Almost 82 percent of apparatus accidents can be attributed to civilian driver inattentiveness, even with good visibility and level road. Studies have shown that the types and causes of apparatus accidents have remained relatively unchanged over the past 10 years, and that despite a 66 percent increase in the number of responses, there has only been a 14 percent increase in accident rates.

Fire apparatus accidents are a tragic and yet largely misunderstood situation in the fire service. Tragic in that the loss of life is priceless and misunderstood in that the consequences leading up to the incident are often obscured.

When evaluating accident information, two basic sources can be used. The first-data-is valuable in giving a good overview or survey. The second — personal recounting-while interesting, can create either an air of firsthand experience or an air of misinformation. It is important to be able to recreate a particular situation while factoring out aberrant personal opinion, be it in data gathering or personal experiences.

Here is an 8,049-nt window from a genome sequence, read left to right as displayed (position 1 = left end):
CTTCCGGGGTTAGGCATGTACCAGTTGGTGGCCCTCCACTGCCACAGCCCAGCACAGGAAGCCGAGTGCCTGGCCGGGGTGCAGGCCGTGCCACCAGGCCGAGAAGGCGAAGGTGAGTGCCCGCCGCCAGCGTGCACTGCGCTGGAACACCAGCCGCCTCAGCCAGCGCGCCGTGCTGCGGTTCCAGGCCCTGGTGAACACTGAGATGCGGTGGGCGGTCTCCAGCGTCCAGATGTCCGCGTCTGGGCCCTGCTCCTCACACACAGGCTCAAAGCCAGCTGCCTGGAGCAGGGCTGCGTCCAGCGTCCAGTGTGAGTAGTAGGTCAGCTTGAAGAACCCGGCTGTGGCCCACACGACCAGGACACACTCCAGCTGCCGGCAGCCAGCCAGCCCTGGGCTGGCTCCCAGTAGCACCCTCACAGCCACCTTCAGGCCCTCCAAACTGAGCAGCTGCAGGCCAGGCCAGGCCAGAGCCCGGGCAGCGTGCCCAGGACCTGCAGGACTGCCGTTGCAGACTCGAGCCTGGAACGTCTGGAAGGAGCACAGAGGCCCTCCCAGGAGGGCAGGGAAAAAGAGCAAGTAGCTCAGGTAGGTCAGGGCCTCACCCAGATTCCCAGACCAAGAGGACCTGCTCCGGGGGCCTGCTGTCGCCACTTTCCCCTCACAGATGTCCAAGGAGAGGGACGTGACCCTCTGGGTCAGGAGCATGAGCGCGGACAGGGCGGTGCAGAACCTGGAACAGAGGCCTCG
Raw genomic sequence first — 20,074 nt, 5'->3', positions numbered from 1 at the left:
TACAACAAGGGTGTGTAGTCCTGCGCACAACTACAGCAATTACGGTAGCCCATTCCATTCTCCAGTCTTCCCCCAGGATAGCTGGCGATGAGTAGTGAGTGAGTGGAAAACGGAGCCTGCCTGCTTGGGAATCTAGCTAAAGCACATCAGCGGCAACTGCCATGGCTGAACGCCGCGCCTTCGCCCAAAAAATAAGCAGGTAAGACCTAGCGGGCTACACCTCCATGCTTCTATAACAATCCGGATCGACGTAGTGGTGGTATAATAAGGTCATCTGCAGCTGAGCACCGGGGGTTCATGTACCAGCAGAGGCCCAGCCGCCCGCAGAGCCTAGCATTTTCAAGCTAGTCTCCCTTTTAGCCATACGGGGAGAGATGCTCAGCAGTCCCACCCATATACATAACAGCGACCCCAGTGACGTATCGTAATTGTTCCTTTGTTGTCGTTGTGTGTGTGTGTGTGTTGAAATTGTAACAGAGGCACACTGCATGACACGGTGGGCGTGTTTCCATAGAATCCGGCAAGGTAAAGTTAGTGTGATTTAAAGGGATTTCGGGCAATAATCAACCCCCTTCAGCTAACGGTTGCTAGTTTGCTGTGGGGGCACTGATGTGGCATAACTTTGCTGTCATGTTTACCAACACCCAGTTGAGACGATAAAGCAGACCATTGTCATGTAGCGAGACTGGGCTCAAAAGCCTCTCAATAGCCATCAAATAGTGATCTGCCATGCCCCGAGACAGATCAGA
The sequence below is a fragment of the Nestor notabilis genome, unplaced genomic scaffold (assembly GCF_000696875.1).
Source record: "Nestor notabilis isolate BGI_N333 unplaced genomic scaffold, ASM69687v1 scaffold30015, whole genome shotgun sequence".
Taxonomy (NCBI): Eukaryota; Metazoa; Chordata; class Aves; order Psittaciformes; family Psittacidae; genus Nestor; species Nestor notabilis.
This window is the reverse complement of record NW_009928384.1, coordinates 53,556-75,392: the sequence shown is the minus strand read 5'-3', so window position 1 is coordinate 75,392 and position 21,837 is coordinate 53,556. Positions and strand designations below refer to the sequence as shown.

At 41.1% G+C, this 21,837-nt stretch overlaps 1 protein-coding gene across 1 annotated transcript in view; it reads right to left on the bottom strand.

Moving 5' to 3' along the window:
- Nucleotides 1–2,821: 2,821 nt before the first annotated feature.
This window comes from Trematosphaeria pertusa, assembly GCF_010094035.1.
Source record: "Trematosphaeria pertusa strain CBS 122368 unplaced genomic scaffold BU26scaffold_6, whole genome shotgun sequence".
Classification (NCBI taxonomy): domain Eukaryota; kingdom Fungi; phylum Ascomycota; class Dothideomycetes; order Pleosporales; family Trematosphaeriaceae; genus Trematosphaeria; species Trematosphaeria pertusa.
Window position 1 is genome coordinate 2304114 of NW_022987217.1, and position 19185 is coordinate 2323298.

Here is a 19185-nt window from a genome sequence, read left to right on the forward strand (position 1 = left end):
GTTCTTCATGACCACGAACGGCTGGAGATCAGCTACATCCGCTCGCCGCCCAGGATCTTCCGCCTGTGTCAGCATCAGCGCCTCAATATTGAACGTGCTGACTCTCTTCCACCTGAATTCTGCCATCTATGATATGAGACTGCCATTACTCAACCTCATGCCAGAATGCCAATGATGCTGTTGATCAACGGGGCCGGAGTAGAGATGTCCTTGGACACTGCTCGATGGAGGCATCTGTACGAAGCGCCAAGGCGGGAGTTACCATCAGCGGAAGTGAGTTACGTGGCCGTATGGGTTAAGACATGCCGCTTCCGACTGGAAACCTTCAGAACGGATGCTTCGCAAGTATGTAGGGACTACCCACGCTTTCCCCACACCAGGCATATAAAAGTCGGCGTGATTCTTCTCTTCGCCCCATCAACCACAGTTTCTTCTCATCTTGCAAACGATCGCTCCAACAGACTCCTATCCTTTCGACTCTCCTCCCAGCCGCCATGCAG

Fire apparatus accidents were never studied so extensively on a large scale that quality conclusions could be formulated. Also, it was difficult to develop meaningful numbers because of the problems of drawing sufficient information from a significant number of fire departments.

Photo by Ron Jeffers

Now, sufficient data is becoming more available. Within the data gathering section of the New York State Department of Motor Vehicles, several studies have been done on the accidents of emergency vehicles.

In the past, the causes of fire apparatus accidents were often the subject of much conjecture, but there was never any statistical support. The first and most important factor of this accident safety report deals with who is at fault.

The basic question is whether or not the apparatus operator was the primary reason that the accident occurred.